Stem Cell Research

CHOC Children’s researcher, Dr. Phil Schwartz, explains how stem cell research may lead to diagnosing autism with a simple blood test.

Stem cells have unique properties. First, researchers can grow lots of them in the lab, making them easily available. Second, because they are immature, they can mature into many different cell types in the body opening up a world of possibilities for the treatment of diseases.

Scientists at the CHOC Children’s Research Institute are leading the way for research focusing on using immune-matched stem cells to treat pediatric brain disorders.

Autism and Stem Cell Research

Scientists and researchers at the CHOC Research Institute continue to study autism spectrum disorders (ASDs) in an effort to find the causes and develop effective treatments for these perplexing and mysterious disorders.

In one of the labs, Dr. Philip Schwartz and his team use stem cells made from the skin of patients with autism or ASD and turn them into brain cells to better understand the conditions.

Two scientists in a lab

Using Stem Cells to Treat Pediatric Brain Disorders

Happy little girl profilePhilip H. Schwartz, PhD, a senior scientist at CHOC Children’s and research biologist at UC Irvine, has been involved in pediatric brain research for 25 years. Dr. Schwartz and his team use stem cell research not only to treat disease, but also to gain a better understanding of disease processes– working to unlock mysteries that will eventually become treatments and one day, cures.

Dr. Schwartz’s starting point for treatment is Hurler’s Syndrome, a rare, inherited disease of metabolism called a lysosomal storage disorder. Children with this disease generally die before their 10th birthday.

Individuals with this disease do not make an enzyme that helps break down long chains of sugar molecules called glycosaminoglycans. Without this enzyme, glycosaminoglycans build up and damage organs, including the brain. CHOC Children’s is the only hospital in the country with a focus on using immune-matched stem cells to treat enzyme deficiencies of the brain.

Through research, Dr. Schwartz seeks to gain a better understanding of other brain diseases including autism. Dr. Schwartz uses Induced Pluripotent Stem Cell (iPSC) technology to transform skin stem cells to brain stem cells, allowing him to study brain disease without ever touching the brain. Dr. Schwartz and his team built a cell production facility at CHOC Children’s and his next step is to convert it into a FDA-compliant cell manufacturing operation, where one day the stem cells can be transplanted into children, providing them, for the first time, a comprehensive treatment that has the possibility of curing them.

First Stem Cell Production Facility to Focus on Immune-Matching Therapies Opens at CHOC

A new stem cell production facility at Children’s Hospital of Orange County (CHOC) will allow researchers to produce patient-specific cells for future immune-matching therapies that could positively impact fatal neurological diseases in children.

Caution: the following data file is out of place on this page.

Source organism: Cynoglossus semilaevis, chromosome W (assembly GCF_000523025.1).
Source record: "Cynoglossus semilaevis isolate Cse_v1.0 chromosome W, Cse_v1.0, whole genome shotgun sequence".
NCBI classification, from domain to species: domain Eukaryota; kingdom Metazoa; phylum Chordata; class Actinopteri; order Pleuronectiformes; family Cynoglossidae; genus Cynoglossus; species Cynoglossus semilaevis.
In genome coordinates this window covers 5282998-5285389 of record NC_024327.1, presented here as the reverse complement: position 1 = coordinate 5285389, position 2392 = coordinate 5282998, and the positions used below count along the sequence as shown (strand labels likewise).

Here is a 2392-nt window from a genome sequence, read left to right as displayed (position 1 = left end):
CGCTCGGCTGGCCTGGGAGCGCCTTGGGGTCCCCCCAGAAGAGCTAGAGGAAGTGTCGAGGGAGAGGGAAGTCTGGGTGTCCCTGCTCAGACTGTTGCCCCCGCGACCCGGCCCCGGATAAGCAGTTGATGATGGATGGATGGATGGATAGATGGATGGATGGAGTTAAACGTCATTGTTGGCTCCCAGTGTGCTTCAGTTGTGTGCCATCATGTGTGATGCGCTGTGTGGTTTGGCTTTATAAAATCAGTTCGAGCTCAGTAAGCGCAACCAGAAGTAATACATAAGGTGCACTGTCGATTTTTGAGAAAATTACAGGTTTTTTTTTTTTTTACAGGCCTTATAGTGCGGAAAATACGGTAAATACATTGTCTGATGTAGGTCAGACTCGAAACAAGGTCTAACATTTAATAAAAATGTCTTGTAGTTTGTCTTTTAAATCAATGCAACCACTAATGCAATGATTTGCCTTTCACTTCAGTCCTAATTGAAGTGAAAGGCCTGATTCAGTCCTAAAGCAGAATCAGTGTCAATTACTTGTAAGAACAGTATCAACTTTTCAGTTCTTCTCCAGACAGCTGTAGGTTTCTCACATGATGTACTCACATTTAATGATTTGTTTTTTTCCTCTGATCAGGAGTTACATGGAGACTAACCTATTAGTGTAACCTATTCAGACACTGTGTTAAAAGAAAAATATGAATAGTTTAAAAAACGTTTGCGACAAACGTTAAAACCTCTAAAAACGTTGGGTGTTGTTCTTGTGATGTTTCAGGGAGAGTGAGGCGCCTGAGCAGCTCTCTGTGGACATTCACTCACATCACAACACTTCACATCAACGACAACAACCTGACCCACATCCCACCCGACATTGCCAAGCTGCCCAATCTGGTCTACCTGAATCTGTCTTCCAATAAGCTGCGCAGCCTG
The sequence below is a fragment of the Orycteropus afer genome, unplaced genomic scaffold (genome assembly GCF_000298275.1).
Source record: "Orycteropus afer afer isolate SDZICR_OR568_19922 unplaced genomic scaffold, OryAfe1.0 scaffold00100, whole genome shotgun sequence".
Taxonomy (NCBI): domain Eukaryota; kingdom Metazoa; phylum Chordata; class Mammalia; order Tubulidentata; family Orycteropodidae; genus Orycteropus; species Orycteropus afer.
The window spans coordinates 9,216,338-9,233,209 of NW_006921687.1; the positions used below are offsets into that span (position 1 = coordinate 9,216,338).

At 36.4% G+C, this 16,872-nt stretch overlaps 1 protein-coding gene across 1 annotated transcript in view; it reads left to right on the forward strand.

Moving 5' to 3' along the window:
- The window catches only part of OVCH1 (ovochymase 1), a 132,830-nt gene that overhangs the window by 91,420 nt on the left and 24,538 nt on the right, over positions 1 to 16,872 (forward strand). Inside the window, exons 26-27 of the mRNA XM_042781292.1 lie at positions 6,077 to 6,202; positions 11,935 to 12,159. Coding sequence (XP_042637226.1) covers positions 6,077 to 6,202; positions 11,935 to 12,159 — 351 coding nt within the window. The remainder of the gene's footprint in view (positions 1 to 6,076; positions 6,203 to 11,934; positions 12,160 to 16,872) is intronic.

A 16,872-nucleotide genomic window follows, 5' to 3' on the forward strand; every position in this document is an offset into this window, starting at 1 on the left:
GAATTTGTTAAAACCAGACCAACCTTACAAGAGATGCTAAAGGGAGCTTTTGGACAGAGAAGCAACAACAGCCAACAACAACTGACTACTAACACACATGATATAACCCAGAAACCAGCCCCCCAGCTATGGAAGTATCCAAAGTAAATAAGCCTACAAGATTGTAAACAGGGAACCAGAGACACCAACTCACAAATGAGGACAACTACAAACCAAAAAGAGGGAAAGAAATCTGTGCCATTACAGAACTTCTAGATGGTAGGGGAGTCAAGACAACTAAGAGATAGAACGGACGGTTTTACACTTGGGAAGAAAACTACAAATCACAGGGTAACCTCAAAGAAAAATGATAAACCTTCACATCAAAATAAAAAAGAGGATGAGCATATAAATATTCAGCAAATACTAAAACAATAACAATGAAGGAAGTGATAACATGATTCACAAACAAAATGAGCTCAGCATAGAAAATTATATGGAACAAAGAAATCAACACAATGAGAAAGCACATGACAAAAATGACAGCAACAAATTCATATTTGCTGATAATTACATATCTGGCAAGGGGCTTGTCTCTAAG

The state-of-the-art softwall clean room is one of less than a dozen of its kind in the nation, and the only one focused on immune matching rather than immune suppression.

Built at the fraction of the cost of a larger, more complex laboratory, the facility will allow CHOC researchers to study a stem cell-based therapy for the treatment of mucopolysaccharidosis (MPS-1), a rare and progressive neurodegenerative disease that typically claims patients before age 10.

“Based on the results of animal trials we’ve conducted so far, we have a high degree of confidence that stem cell-based therapy will work to treat MPS-1,” said Philip Schwartz, Ph.D., senior scientist at the CHOC Children’s Research Institute and managing director of the National Human Neural Stem Cell Resource.

“If our research is successful, the approach could be used to treat a number of other immune-based diseases that damage the nervous system, like multiple sclerosis,” Dr. Schwartz said.

The approach involves using umbilical cord blood to replace a patient’s immune system, then implanting neural cells derived from the same blood into the brain to repair and prevent brain damage.

While implanting cells directly into the brain isn’t new, current treatment protocols require that patients take immunosuppressant drugs to reduce the risk of rejection, which leaves them vulnerable to a host of infections.

Standard procedures for replacing the immune system, like bone marrow transplants, aren’t effective for patients with brain disorders caused by their underlying disease because the transplanted cells don’t cross the blood-brain barrier and therefore don’t slow the progression of brain disease.

Dr. Schwartz estimated that about five years of work would be required to establish a program before approaching the U.S. Food and Drug Administration for approval to begin Phase I clinical trials. The current research project is supported by a $4.27 million grant from the California Institute for Regenerative Medicine.